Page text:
Violence in Iraq is a growing threat to the empowerment of Iraqi women and girls, the United Nations Children’s Fund (UNICEF) said in a recent statement. The agency called for immediate action to improve the status of Iraqi women in its statement, which accompanied a report on the global status of women and children released earlier this week.
The continued violence aggravates problems such as poverty, limiting women”s freedoms, UNICEF said. Employment opportunities and health services are reaching staggering lows. Only 14 percent of Iraqi women between 16 and 60 years old are currently employed, in contrast with 68 percent of men, UN figures show. Maternal mortality rates are also on the rise: between 193 and 290 per 100,000 according to surveys” compared with 41 per 100,000 in neighboring Jordan. Girls make up 74 percent of the 600,000 school-aged children unable to attend school because of violent and repressive climates. Instead, girls are marrying younger and younger: A 2004 national survey found that 60 percent of married Iraqi women aged 15 to 24 were married before 18 years of age.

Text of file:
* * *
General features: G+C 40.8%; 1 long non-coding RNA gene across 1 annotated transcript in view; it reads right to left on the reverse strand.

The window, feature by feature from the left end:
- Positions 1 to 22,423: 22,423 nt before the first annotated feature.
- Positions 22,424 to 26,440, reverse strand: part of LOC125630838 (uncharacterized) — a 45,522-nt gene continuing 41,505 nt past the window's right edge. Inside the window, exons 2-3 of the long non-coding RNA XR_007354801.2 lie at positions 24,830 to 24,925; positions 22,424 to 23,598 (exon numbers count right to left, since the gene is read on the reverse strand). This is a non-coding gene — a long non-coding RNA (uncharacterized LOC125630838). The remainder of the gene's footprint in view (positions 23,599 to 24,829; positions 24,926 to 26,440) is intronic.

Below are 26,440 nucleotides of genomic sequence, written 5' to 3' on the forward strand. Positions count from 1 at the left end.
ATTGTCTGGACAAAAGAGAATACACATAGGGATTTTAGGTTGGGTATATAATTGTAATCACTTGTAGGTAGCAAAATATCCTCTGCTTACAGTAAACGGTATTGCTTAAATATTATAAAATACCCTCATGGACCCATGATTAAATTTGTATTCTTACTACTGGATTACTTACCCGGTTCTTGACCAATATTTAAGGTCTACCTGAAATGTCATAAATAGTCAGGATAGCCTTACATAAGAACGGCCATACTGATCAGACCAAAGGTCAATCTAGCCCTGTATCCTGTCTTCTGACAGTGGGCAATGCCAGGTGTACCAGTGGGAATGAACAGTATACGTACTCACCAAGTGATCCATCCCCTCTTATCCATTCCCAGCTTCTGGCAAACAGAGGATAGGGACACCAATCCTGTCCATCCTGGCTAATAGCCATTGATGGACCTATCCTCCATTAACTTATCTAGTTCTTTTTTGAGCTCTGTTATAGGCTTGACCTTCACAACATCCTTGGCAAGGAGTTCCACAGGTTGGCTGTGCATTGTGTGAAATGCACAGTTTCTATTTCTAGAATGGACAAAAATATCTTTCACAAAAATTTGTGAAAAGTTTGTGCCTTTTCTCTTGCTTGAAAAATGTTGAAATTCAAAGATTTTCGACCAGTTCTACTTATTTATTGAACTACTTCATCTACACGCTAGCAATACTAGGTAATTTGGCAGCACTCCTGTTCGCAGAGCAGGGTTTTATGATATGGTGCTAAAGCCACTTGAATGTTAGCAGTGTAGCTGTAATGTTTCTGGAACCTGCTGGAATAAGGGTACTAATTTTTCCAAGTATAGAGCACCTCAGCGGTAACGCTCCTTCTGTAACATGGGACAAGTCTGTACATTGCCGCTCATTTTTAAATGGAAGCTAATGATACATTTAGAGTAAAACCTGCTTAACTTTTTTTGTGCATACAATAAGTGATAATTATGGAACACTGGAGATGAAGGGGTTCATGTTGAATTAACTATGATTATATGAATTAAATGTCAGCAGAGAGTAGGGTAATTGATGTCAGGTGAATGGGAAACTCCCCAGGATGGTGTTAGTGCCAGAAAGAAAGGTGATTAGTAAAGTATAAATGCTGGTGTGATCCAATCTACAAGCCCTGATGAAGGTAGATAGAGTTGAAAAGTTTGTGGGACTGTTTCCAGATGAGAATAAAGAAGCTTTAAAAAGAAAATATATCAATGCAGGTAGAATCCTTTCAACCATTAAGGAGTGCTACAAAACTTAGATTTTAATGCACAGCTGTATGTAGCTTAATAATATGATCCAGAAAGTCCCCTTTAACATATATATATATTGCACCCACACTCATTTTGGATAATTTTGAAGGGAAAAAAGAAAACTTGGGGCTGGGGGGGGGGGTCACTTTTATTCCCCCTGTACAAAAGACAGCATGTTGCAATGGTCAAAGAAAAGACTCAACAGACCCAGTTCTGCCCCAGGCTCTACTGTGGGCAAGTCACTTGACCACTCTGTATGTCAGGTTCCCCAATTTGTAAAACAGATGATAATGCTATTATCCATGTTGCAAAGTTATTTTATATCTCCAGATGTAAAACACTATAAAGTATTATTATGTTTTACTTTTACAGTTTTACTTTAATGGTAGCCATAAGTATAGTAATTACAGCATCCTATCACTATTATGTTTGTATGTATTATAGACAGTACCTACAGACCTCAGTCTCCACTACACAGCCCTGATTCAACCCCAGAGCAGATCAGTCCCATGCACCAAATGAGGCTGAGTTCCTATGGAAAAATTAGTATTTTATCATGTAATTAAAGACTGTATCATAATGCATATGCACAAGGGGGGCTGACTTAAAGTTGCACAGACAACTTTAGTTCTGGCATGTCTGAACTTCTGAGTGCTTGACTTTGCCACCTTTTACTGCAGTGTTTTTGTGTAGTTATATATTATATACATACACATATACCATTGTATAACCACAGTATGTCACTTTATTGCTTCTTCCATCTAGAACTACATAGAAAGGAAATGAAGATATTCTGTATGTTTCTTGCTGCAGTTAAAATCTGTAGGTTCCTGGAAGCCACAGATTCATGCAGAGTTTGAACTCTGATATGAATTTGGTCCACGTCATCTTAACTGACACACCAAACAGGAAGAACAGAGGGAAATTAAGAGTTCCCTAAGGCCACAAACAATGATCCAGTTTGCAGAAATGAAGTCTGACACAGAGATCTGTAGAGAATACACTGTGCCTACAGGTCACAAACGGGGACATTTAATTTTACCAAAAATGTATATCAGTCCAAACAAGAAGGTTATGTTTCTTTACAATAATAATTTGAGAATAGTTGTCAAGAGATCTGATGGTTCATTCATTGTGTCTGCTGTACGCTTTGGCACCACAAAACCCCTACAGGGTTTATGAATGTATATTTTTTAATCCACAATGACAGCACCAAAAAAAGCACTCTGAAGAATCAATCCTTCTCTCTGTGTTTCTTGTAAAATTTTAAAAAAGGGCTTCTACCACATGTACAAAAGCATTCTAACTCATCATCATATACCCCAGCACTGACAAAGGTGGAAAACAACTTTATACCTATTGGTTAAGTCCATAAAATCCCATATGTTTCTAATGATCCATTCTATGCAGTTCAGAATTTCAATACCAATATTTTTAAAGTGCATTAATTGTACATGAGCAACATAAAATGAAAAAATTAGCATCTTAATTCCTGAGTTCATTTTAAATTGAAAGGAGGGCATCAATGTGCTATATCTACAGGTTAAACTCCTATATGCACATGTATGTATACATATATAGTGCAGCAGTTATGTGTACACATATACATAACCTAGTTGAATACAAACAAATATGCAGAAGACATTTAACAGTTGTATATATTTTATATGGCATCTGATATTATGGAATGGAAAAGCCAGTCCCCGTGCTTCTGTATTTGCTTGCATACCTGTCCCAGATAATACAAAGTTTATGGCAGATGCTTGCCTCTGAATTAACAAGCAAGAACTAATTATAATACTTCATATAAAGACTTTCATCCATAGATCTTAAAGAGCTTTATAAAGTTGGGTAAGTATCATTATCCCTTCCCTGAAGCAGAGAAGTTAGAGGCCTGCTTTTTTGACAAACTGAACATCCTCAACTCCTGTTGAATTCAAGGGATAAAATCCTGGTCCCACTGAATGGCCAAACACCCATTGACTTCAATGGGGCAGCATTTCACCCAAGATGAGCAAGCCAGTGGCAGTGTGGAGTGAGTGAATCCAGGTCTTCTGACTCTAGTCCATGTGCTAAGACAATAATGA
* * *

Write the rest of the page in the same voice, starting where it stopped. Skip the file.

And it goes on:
UNICEF stressed that promoting women’s rights is fundamental to Iraq’s recovery. “Gender equality will not only empower women.. but also their children, families, communities, and countries,” the report said. Recommended steps toward women’s equality include enabling girls to return to school, supporting the increasing number of female-headed households in Iraq, setting quotas to ensure women”s participation in government, and educating men and boys on the benefits of gender equality.